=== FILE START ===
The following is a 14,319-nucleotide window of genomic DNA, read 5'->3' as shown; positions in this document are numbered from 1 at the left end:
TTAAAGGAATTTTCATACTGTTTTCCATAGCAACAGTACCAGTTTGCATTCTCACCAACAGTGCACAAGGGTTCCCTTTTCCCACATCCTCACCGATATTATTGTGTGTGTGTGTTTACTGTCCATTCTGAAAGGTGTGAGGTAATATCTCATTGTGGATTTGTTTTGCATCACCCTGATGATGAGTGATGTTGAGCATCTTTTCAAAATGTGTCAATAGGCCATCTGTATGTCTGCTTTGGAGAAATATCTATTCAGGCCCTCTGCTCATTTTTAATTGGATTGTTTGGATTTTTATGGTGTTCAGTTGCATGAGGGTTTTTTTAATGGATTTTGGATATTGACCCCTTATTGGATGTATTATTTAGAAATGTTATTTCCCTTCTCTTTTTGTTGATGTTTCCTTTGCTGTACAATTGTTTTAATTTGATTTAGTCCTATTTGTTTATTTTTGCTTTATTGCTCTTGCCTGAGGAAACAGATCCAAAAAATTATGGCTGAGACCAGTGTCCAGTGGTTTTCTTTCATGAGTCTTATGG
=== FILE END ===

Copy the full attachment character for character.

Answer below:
The following is a 14,319-nucleotide window of genomic DNA, read 5'->3' as shown; positions in this document are numbered from 1 at the left end:
TTAAAGGAATTTTCATACTGTTTTCCATAGCAACAGTACCAGTTTGCATTCTCACCAACAGTGCACAAGGGTTCCCTTTTCCCACATCCTCACCGATATTATTGTGTGTGTGTGTTTACTGTCCATTCTGAAAGGTGTGAGGTAATATCTCATTGTGGATTTGTTTTGCATCACCCTGATGATGAGTGATGTTGAGCATCTTTTCAAAATGTGTCAATAGGCCATCTGTATGTCTGCTTTGGAGAAATATCTATTCAGGCCCTCTGCTCATTTTTAATTGGATTGTTTGGATTTTTATGGTGTTCAGTTGCATGAGGGTTTTTTTAATGGATTTTGGATATTGACCCCTTATTGGATGTATTATTTAGAAATGTTATTTCCCTTCTCTTTTTGTTGATGTTTCCTTTGCTGTACAATTGTTTTAATTTGATTTAGTCCTATTTGTTTATTTTTGCTTTATTGCTCTTGCCTGAGGAAACAGATCCAAAAAATTATGGCTGAGACCAGTGTCCAGTGGTTTTCTTTCATGAGTCTTATGG